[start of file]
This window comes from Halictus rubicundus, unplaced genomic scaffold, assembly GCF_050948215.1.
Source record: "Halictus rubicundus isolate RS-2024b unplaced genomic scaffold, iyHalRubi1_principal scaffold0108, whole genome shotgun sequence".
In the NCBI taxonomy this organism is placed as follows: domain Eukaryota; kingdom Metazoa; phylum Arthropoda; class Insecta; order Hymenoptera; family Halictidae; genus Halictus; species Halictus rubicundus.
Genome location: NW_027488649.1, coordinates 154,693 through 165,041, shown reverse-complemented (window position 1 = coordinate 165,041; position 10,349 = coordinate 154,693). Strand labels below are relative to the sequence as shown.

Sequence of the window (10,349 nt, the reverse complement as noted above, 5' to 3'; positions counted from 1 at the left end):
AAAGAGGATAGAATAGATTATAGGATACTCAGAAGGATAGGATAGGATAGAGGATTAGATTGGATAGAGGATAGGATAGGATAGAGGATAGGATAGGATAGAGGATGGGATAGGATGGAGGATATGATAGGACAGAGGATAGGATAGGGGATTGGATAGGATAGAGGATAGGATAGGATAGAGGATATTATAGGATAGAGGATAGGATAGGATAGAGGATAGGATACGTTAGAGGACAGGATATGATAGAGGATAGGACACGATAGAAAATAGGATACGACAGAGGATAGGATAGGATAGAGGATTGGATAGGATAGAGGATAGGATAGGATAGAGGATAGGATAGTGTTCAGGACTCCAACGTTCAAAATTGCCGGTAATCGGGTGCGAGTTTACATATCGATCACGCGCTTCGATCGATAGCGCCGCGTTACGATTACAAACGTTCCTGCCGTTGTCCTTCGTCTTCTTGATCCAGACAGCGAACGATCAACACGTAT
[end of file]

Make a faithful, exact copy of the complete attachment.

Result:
This window comes from Halictus rubicundus, unplaced genomic scaffold, assembly GCF_050948215.1.
Source record: "Halictus rubicundus isolate RS-2024b unplaced genomic scaffold, iyHalRubi1_principal scaffold0108, whole genome shotgun sequence".
In the NCBI taxonomy this organism is placed as follows: domain Eukaryota; kingdom Metazoa; phylum Arthropoda; class Insecta; order Hymenoptera; family Halictidae; genus Halictus; species Halictus rubicundus.
Genome location: NW_027488649.1, coordinates 154,693 through 165,041, shown reverse-complemented (window position 1 = coordinate 165,041; position 10,349 = coordinate 154,693). Strand labels below are relative to the sequence as shown.

Sequence of the window (10,349 nt, the reverse complement as noted above, 5' to 3'; positions counted from 1 at the left end):
AAAGAGGATAGAATAGATTATAGGATACTCAGAAGGATAGGATAGGATAGAGGATTAGATTGGATAGAGGATAGGATAGGATAGAGGATAGGATAGGATAGAGGATGGGATAGGATGGAGGATATGATAGGACAGAGGATAGGATAGGGGATTGGATAGGATAGAGGATAGGATAGGATAGAGGATATTATAGGATAGAGGATAGGATAGGATAGAGGATAGGATACGTTAGAGGACAGGATATGATAGAGGATAGGACACGATAGAAAATAGGATACGACAGAGGATAGGATAGGATAGAGGATTGGATAGGATAGAGGATAGGATAGGATAGAGGATAGGATAGTGTTCAGGACTCCAACGTTCAAAATTGCCGGTAATCGGGTGCGAGTTTACATATCGATCACGCGCTTCGATCGATAGCGCCGCGTTACGATTACAAACGTTCCTGCCGTTGTCCTTCGTCTTCTTGATCCAGACAGCGAACGATCAACACGTAT